In some contexts the word 'finds' may imply notice and hearing but its present context precludes that implication. To read such a requirement into Sec. 416(b) (1) of the Civil Aeronautics Act would frustrate the action of Congress in permitting the Board to exempt carriers from nearly all requirements of the Act, including the requirement of Sec 401(a) that certificates be obtained and the requirement of Sec. 401(h) that they be not amended without notice and hearing. There would be small point in permitting the Board to exempt a carrier from the delay and other burdens of a full hearing under Sec. 401(h) and at the same time requiring the Board, before granting the exemption, to hold a similar full hearing under Sec. 416(b) (1).3 The purpose of Congress in permitting the Board to grant exemptions was to avoid 'undue burden' on carriers. Both that purpose and the fact that the words 'notice and hearing,' which are used in many Acts of Congress and in some sections of the Civil Aeronautics Act, are omitted from Sec. 416(b) (1) indicate that this paragraph does not require a full hearing. We have pointed out that the words 'notice and hearing' are used in Sec. 401(h), which provides for amending certificates. They are used, also, in the very paragraph that immediately follows paragraph 416(b) (1) and creates an exception to it. Whereas 416(b) (1), without mentioning notice and hearing, authorizes the Board 'except as provided in paragraph (2) of this subsection' to grant exemptions from the requirements of the Act 'if it finds that' their enforcement would be an undue burden, paragraph (2) forbids the Board to grant exemptions from certain requirements of the Act regarding pilots' hours and pay unless it 'finds, after notice and hearing, that' their enforcement would be an undue burden. Congress could hardly have made clearer its intention to authorize the Board to grant, without hearing, exemptions from requirements that do not relate to pilots.


The statutory words 'if it finds', in their context, mean little more than 'if it believes'. A belief arbitrarily held might not be enough and some proceedings may be necessary. In this case there were proceedings, in the course of which several verified documents were filed with the Board.4 We do not doubt that these proceedings were all the law requires and more. But that specific question has become moot and we decide only the general question which is likely to recur. In our opinion the Civil Aeronautics Act does not require that exemption applications be adjudicated 'after opportunity for an agency hearing'.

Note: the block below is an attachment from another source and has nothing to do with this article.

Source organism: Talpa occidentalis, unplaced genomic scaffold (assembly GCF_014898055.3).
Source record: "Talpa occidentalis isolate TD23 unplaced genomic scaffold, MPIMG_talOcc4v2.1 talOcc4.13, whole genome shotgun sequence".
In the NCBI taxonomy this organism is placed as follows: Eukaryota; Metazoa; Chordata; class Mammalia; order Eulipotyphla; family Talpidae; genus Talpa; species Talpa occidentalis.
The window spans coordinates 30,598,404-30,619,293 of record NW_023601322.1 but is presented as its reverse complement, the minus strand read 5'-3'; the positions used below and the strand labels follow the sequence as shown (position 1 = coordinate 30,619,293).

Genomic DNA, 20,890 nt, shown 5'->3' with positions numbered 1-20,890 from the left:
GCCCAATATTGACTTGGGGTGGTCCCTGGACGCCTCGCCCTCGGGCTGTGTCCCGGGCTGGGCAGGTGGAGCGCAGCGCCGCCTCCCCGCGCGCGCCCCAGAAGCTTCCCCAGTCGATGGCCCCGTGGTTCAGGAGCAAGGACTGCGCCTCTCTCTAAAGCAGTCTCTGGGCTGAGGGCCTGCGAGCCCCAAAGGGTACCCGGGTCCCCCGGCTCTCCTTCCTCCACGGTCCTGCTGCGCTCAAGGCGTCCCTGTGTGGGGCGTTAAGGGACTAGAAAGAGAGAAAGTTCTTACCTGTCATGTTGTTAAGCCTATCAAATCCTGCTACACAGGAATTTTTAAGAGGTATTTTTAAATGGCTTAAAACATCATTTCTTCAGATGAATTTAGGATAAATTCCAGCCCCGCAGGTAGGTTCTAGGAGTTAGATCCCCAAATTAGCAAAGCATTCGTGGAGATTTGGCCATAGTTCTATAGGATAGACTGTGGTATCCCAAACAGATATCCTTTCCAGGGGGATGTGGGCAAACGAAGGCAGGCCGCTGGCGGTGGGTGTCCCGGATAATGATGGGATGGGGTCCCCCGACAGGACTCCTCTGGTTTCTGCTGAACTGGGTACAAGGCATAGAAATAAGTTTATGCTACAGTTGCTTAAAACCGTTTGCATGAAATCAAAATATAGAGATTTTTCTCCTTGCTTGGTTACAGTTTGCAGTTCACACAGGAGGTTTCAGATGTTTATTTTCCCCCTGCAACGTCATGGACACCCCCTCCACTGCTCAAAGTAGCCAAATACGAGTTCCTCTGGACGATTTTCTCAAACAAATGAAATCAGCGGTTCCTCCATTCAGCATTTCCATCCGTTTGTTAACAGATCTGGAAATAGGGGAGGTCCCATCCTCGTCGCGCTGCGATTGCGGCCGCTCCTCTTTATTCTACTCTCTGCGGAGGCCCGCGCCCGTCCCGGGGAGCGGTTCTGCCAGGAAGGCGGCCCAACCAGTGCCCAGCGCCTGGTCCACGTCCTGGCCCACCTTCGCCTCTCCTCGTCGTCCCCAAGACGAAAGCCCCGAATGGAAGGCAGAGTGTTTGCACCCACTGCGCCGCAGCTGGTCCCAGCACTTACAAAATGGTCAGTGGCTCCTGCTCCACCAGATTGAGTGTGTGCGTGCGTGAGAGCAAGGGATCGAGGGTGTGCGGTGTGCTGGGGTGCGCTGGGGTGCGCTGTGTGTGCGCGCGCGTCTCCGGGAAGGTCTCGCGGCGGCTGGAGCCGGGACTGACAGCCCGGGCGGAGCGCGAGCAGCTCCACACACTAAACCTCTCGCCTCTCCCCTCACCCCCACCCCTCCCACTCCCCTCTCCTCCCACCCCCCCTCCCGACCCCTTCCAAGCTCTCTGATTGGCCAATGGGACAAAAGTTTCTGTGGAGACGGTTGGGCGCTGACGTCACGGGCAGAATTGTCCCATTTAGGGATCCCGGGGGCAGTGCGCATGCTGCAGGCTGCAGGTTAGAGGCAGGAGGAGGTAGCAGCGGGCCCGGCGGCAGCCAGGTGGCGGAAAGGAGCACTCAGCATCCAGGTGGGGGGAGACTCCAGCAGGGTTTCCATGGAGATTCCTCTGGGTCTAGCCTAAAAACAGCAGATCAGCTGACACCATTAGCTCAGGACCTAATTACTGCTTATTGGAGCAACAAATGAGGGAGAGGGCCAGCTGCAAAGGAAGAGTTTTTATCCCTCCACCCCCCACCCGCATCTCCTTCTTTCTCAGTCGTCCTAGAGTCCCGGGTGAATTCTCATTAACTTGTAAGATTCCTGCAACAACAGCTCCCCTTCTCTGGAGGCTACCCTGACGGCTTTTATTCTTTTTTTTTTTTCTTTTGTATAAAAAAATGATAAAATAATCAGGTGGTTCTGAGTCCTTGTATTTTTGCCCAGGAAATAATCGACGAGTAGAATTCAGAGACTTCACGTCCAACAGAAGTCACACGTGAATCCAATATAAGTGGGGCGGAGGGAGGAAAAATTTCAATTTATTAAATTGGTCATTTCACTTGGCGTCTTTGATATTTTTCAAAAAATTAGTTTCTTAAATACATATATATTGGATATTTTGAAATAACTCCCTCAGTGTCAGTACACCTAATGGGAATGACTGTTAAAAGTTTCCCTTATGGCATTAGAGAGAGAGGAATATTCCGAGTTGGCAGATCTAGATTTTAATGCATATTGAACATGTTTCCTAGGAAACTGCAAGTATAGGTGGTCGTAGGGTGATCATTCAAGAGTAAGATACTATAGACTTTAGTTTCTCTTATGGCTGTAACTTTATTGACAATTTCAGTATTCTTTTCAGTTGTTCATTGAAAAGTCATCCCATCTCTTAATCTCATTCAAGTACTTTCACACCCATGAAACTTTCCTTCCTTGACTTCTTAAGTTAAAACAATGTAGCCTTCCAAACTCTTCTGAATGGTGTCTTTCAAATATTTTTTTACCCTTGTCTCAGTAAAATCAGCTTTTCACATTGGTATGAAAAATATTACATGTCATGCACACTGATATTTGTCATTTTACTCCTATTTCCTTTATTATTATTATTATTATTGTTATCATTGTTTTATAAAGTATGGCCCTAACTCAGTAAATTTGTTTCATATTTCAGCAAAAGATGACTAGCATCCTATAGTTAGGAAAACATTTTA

Even though no Act of Congress requires a hearing, the Administrative Procedure [87 U.S.App.D.C. 334] Act must be followed where a hearing is necessary to the protection of constitutional rights. Wong Yang Sung v. McGrath, 339 U.S. 33, 70 S.Ct. 445. But that rule is not pertinent here. Eastern is complaining of damage by competition which it says was made possible by unauthorized administrative action. The Constitution does not guarantee protection against such damage. Alabama Power Co. v. Ickes, 302 U.S. 464, 58 S.Ct. 300, 82 L.Ed. 374; Tennessee Electric Power Co. v. Tennessee Valley Authority, 306 U.S. 118, 59 S.Ct. 366, 83 L.Ed. 543. Cf. Perkins v. Lukens Steel Co., 310 U.S. 113, 60 S.Ct. 869, 84 L.Ed. 1108; Chapman v. Sheridan-Wyoming Coal Co., Inc., 338 U.S. 621, 70 S.Ct. 392.


We conclude that the requirements of Secs. 5, 7, and 8 of the Administrative Procedure Act have no application to exemption proceedings under Sec. 416(b) (1) of the Civil Aeronautics Act.




Note 4


Accordingly we have denied the Board's motion to dismiss the petition for review


As the Seventh Circuit has said in a more or less comparable situation, 'We agree with the board that if the test for determining whether an indirect carrier should be relieved of the obligation of proving necessity is to require proof of necessity in every case, it would completely nullify the purpose of Congress as expressed in Section 1(2).' American Airlines v. Civil Aeronautics Board, 178 F.2d 903, 906


On July 29, 1948 Capital filed its verified application for exemption. On August 19, 1948 Eastern filed a motion presented Eastern's views on the law and disputed factual allegations of Capital. On August 31, 1948 Capital filed a verified answer to Eastern's motion, disputing arguments and factual allegations of Eastern. On September 16, 1948 Eastern filed a reply. On September 27 the Board issued its order denying Eastern's motion and granting Capital's exemption. On November 2, 1948 Eastern filed a verified petition for reconsideration and for a stay of the exemption order, advancing new facts and arguments. On November 30, 1948 Eastern filed a verified supplement to that petition with additional facts and arguments. On December 13, 1948 Capital answered Eastern's supplemented petition for reconsideration. On December 22, 1948 Eastern replied to Capital's answer. On March 15, 1949 the Board amended its original order